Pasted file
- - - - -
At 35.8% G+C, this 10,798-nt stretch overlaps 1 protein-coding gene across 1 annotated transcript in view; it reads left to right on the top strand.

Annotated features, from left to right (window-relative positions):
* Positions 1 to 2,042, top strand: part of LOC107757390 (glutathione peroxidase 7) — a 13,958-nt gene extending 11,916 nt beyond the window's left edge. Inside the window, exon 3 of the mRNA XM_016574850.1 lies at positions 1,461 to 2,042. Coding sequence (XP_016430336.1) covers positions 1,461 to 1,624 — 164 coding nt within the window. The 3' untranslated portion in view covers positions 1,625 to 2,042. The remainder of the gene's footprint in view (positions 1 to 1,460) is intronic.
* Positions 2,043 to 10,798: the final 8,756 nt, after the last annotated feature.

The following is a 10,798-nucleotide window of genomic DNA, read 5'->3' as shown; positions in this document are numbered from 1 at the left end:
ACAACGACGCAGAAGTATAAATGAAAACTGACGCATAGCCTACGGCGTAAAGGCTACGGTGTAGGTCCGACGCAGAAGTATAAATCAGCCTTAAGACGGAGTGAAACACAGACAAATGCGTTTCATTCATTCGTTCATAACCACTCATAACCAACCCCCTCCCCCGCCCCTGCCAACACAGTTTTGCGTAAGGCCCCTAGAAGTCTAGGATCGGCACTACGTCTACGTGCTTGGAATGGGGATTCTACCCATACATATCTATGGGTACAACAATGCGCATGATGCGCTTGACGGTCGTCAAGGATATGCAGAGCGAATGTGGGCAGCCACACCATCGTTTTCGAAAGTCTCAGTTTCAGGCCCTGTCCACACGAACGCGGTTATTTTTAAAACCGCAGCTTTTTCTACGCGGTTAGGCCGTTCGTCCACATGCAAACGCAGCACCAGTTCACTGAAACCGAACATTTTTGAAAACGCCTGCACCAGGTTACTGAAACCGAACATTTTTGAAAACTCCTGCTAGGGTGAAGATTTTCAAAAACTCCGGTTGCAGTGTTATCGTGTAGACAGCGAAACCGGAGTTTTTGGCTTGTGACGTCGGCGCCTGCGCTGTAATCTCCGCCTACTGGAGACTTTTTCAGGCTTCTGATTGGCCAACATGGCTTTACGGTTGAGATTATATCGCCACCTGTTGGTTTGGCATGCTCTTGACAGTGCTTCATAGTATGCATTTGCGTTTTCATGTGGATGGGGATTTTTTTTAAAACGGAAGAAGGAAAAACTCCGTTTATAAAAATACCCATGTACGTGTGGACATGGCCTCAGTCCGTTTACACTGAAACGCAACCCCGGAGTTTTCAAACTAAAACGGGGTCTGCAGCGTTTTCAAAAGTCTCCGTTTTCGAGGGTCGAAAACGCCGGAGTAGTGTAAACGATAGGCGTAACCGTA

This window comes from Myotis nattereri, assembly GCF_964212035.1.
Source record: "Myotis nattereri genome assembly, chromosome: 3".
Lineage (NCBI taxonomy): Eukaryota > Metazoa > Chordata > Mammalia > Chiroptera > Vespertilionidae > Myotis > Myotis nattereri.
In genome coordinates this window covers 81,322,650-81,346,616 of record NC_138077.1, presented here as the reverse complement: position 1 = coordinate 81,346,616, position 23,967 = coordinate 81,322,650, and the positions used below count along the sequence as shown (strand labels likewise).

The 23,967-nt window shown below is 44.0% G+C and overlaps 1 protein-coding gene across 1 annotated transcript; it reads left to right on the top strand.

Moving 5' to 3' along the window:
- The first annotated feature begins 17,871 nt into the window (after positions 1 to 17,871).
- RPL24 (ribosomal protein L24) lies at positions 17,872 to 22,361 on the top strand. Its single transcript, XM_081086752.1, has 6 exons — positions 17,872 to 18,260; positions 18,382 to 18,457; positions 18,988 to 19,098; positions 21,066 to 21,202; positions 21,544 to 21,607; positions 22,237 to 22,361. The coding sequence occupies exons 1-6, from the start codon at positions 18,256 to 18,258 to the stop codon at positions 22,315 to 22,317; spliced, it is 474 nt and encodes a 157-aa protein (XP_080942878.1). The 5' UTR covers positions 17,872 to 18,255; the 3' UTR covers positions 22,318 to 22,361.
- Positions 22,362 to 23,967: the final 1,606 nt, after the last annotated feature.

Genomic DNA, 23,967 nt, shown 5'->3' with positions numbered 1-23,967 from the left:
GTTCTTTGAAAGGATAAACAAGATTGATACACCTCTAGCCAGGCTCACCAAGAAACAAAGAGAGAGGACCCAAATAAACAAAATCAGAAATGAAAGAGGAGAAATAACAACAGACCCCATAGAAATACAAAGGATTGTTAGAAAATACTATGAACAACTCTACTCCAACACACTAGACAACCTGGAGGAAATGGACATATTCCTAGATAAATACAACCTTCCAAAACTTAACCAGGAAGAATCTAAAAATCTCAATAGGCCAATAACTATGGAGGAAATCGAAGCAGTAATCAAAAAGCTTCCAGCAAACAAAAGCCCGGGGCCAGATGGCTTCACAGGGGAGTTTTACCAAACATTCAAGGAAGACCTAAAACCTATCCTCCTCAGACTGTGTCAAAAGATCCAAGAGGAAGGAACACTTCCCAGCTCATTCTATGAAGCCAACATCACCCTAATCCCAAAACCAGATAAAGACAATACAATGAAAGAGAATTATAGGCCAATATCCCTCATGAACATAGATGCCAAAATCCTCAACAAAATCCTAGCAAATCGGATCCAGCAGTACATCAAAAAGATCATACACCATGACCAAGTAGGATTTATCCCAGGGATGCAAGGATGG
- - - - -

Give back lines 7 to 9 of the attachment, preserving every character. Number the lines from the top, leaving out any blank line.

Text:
This window comes from Myotis nattereri, assembly GCF_964212035.1.
Source record: "Myotis nattereri genome assembly, chromosome: 3".
Lineage (NCBI taxonomy): Eukaryota > Metazoa > Chordata > Mammalia > Chiroptera > Vespertilionidae > Myotis > Myotis nattereri.